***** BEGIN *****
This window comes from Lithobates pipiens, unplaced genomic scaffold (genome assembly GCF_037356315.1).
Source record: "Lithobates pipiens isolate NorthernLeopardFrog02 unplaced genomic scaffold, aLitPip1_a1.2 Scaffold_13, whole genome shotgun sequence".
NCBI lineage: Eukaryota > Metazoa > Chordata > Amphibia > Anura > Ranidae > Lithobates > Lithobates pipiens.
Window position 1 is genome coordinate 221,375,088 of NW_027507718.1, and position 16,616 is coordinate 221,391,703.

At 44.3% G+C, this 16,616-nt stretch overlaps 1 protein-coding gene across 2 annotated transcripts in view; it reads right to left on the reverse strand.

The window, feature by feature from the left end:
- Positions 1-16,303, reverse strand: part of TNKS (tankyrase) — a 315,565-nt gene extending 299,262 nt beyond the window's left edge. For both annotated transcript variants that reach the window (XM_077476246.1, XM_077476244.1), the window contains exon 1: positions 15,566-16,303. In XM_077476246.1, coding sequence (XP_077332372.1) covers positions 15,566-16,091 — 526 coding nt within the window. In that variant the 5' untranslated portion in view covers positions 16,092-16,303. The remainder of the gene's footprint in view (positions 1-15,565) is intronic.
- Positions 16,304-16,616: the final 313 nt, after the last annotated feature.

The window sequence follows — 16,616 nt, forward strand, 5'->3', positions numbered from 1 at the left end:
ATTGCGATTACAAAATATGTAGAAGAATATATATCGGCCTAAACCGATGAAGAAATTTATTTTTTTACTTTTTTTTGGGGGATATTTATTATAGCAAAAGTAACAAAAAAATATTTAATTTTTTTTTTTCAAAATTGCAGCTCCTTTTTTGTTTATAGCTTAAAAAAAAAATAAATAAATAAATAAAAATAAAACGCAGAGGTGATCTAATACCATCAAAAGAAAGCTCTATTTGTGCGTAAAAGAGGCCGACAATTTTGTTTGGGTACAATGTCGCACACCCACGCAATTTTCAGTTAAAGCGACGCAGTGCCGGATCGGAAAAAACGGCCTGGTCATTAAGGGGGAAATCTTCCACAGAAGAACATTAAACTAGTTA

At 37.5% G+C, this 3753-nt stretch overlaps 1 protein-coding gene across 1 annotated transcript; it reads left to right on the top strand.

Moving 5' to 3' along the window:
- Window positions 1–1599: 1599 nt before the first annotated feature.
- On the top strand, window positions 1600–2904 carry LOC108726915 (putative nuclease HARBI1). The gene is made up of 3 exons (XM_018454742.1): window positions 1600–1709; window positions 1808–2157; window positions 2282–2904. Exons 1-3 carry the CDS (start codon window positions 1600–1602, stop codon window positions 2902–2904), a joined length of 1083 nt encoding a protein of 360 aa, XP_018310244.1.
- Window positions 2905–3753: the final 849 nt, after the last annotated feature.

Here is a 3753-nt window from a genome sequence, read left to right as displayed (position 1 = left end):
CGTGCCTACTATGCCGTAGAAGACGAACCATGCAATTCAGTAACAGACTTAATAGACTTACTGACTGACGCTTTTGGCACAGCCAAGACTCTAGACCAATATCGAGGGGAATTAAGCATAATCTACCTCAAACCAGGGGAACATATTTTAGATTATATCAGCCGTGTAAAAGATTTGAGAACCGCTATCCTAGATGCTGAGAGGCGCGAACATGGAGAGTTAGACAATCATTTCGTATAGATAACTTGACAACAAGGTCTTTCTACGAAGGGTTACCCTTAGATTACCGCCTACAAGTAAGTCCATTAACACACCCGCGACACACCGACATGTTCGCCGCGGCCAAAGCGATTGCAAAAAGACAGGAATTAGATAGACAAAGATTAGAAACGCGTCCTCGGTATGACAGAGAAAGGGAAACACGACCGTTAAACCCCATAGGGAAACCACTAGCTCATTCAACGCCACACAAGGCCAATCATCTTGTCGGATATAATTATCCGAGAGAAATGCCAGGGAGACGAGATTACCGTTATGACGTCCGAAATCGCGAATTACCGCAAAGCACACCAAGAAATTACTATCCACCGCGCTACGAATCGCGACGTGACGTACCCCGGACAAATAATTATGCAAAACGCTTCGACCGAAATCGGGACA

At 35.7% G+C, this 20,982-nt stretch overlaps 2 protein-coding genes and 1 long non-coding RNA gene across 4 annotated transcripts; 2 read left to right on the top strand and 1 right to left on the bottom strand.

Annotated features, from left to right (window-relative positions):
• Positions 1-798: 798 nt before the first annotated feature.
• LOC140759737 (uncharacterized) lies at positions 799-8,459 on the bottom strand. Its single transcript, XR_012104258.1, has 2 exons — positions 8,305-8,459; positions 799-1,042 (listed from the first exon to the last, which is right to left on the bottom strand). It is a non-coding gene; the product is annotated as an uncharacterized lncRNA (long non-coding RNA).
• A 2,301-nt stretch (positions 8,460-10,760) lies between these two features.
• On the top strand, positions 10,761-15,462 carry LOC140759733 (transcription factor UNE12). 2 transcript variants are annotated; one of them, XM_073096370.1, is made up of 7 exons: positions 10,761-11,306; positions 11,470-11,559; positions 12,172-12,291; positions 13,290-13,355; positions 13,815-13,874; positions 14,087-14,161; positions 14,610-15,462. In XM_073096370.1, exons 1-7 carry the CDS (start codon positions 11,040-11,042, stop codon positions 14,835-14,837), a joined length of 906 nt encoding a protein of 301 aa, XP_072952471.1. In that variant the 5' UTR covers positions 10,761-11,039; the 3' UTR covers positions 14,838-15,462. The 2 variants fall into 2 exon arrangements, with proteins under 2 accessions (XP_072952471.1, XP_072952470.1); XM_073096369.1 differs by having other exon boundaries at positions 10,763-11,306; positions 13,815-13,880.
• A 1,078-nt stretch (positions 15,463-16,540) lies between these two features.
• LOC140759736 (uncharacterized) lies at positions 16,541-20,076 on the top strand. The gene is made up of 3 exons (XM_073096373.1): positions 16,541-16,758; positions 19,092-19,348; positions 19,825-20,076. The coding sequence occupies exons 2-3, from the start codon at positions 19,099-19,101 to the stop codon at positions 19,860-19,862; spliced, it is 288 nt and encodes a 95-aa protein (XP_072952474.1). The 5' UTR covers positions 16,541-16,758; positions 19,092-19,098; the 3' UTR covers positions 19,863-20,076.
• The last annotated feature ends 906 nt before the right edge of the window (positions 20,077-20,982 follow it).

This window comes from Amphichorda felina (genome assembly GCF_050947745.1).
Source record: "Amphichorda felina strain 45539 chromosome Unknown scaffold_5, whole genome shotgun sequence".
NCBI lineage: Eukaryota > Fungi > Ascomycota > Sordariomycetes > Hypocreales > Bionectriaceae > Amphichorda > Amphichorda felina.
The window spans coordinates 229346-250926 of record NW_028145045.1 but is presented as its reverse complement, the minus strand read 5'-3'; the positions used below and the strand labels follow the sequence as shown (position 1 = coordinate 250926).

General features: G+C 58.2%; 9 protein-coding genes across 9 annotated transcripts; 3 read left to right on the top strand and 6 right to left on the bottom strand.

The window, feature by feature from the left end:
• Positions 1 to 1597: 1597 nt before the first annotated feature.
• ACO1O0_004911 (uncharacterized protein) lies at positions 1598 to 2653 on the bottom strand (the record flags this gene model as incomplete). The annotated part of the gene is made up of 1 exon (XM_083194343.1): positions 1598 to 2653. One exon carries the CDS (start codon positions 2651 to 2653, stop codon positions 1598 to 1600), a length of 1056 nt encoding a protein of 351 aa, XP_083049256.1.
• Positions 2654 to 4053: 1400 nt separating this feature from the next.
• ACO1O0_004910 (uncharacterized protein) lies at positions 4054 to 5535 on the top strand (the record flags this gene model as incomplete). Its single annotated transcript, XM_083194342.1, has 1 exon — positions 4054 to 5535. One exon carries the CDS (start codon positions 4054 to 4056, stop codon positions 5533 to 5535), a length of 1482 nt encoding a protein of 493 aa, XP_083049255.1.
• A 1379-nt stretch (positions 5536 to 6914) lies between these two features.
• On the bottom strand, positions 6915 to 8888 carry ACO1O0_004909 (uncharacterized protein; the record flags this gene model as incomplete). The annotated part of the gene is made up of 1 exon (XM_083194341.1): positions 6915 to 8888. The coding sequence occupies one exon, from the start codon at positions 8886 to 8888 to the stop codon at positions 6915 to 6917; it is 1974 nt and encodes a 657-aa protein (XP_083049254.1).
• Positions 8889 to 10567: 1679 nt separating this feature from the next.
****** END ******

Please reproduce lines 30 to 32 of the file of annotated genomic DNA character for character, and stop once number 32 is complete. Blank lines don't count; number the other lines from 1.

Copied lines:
The window spans coordinates 229346-250926 of record NW_028145045.1 but is presented as its reverse complement, the minus strand read 5'-3'; the positions used below and the strand labels follow the sequence as shown (position 1 = coordinate 250926).

General features: G+C 58.2%; 9 protein-coding genes across 9 annotated transcripts; 3 read left to right on the top strand and 6 right to left on the bottom strand.

The window, feature by feature from the left end: